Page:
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Braj is A Conservationist’s Dream

The land of Braj is surrounded by reminders of a young Krishna, carefree and in love. Krishna himself says to his friend Uddhav, “Udho, mohe Braj bisarat nahi” (“ I cannot forget Braj, Udho”). For Sushant Chaitanya Bharti too Braj is unforgettable. He is a Conservation Architect and has done his post-graduation from the School of Planning & Architecture, New Delhi. His main area of research is on the ‘Cultural Heritage of Braj’ and ‘Indian Temple Architecture’. He has immersed himself in this study for seven years now.

As a child, were you exposed to a lot of ancient architecture, and was it more of the Nagara style or the Dravida style? How did it shape your journey into architectural conservation?

Honestly, I had no serious inclination towards architecture since my childhood and I had no idea at all that I would develop such a serious interest for the same later on. Yes, I was fascinated by Indian history, but not architecture specifically. This development happened while I was in 11th grade when I had to make an “escape plan” for myself as my parents, like others at that point in time, wanted me to pursue my career in engineering.

After passing my 12th CBSE board examination, I entered the architectural program, where slowly I found that I have a corner in my heart that has a deep interest and love for ancient Indian architecture, especially temples. As I was from the north and, due to the successive invasions, we don’t have many temples to look around in the region, I was pushed to read about books by scholars like Stella Kramrisch, Vasudeva Sharan Agarwal, Madhusudan Dhaky, Michael Meister, Adam Hardy, etc. I also started traveling extensively since my graduation days, which led to a strong foundation of temple architecture in my mind, on which I’m still progressing to date.

Further in my graduation days, I realised that I had to pursue something more to keep my thirst alive, and this led me to the Architectural Conservation Program at the School of Planning and Architecture (SPA), New Delhi which is the first and premier institute in India in the mentioned field. My interest in ancient history along with my architectural curiosities led me to the doors of SPA Delhi, which played a very important role in shaping my mind to understand the rich architectural heritage of India.

(Figure 1: Temple Documentation at Nareswar, Gwalior)

You have mentioned in your writing that, in retrospect, the lines between scripture and folk tradition blur in the case of Sanjhi art and worship. Are there other instances of this convergence that you have found in your studies of ancient Indic architecture?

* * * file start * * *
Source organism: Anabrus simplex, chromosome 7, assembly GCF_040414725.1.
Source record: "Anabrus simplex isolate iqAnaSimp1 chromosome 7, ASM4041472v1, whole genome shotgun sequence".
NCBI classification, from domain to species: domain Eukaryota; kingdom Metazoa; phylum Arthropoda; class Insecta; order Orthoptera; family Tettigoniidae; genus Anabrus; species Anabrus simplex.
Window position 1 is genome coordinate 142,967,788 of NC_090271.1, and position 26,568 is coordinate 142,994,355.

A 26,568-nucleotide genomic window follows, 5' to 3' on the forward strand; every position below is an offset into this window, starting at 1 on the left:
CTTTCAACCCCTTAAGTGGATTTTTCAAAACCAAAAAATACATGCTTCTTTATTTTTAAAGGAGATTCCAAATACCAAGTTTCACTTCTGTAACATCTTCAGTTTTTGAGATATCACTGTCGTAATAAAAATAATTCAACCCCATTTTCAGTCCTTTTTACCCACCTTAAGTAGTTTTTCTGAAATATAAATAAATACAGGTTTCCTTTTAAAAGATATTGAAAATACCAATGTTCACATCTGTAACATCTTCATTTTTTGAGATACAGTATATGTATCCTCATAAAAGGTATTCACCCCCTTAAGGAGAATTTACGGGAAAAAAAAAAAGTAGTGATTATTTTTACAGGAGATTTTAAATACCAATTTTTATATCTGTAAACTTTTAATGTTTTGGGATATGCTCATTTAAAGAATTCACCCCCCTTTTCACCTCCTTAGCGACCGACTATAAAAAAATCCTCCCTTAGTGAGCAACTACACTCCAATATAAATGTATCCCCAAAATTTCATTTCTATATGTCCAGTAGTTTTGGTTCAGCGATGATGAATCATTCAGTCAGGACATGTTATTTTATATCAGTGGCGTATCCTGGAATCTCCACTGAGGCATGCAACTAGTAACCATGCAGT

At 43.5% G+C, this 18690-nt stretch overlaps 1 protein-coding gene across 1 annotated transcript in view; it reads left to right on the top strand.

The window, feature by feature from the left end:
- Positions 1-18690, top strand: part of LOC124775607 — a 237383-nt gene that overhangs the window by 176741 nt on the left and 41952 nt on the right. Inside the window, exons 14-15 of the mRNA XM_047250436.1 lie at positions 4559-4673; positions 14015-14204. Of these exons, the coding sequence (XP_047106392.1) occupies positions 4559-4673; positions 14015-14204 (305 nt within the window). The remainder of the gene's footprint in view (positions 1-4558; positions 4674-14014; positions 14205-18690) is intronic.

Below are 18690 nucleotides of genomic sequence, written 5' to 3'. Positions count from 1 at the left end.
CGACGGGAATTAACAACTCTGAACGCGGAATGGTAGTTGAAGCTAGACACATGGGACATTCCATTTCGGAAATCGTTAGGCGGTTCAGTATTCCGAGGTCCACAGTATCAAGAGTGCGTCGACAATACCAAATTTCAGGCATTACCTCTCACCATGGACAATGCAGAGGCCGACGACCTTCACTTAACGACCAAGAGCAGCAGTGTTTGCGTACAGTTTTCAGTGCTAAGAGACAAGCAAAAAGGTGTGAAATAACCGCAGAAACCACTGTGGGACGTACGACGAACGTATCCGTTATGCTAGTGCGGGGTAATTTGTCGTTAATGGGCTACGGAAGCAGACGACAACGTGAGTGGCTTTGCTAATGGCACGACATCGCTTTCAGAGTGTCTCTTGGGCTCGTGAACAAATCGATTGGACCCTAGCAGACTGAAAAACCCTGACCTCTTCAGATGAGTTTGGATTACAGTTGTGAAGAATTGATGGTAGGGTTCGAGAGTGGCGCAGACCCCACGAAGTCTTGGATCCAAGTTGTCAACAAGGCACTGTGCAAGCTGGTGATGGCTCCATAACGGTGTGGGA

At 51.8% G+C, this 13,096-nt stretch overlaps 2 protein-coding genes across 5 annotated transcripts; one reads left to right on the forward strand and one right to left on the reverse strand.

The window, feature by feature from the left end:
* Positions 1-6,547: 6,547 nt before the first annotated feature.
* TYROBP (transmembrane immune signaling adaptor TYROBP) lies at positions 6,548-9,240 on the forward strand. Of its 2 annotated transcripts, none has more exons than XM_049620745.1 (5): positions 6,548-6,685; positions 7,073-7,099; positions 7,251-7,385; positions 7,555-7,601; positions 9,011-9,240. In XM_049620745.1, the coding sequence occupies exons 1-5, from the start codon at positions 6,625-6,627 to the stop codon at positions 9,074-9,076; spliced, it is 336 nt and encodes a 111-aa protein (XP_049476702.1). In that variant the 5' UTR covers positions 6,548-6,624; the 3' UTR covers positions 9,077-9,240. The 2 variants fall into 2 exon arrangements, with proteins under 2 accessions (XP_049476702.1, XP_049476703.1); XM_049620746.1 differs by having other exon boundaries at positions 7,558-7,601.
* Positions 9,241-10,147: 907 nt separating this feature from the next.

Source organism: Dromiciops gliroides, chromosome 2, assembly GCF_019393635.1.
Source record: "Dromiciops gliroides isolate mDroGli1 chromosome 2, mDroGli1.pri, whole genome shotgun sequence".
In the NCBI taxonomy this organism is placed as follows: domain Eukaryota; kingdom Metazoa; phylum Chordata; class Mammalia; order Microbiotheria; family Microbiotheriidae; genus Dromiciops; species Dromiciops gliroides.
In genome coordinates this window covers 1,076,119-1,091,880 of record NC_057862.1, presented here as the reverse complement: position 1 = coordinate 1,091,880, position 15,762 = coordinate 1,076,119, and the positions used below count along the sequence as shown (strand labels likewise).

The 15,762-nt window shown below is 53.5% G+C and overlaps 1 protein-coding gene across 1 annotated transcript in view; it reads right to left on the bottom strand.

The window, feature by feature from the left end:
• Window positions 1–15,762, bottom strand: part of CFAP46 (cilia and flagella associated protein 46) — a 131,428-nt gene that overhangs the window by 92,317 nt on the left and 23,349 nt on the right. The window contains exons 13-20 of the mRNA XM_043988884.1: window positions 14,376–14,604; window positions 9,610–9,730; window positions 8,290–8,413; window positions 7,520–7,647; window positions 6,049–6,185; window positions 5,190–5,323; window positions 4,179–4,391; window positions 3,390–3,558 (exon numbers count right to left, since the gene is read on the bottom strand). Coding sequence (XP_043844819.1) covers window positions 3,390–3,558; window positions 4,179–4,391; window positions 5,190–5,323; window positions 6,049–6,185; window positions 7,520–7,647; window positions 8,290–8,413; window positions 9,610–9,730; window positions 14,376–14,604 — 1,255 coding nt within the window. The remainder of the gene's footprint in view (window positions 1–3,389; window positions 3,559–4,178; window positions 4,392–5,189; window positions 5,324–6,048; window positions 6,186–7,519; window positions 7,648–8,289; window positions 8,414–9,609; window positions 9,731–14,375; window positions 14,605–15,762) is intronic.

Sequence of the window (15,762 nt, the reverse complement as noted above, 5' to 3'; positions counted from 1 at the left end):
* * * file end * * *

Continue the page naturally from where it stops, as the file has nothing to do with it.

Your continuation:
First of all, I should mention with full respect that this sort of understanding within me where you try and study literature with folk culture was developed by Prof. Nalini Thakur, who taught me at SPA Delhi. She has been instrumental in developing and nurturing my love for Braj academically.

The instance of Sanjhi art that has been mentioned in the question is something I have discovered a lot of times in our Indian architectural traditions too, and let me quote a very prominent answer from the Braj region, which has been my area of research for the past seven years.

Technically, all the temples in India have Shikhara or Vimanam on the top of Garbhagriha, which marks the striking figure of a temple duly mentioned in all the traditional architectural texts, but in Braj, the case is totally opposite. We don’t find any towering structure over the Garbhagriha in Braj, as its elimination is supported by regional religious principles, which makes the temple a flat roofed structure often termed as Haveli or a Kunj which is more like a house than the traditional orthodox temple we see in our ancient history.

Such elimination of texts in relation to practices is a common thing observed in many places in India and has to be studied in greater detail by the young generation.

(Figure 2: Temple Documentation at Umrai , MP)

What are your thoughts on recent environmental conservation efforts? Do you think that this movement can be guided by approaches such as that of Shri Narayan Bhatta with sacred groves?

Unfortunately, in today’s time, we don’t have any sort of prominent environmental conservation activity or awareness happening in the region of Braj. There are some but they are very few in numbers to lead this battle effectively. The excessive construction in the name of development is continuously threatening the region and is an alarming situation for the inhabitants there.

I completely agree that if someone takes the initiative to do such a pious act for Braj, it has to be done in alignment with the mood of prominent personalities like Shri Narayan Bhatta Ji, who literally established the cultural landscape of Braj with the help of rich flora and fauna evidently visible in his text Braj Bhakti Vilasa.

Along with him, eminent personalities like Hariram Vyas, Swami Haridas, etc. also had a strong voice in the medieval era about environmental conservation, who are to be studied well with a different lens and are required for Braj in today’s context.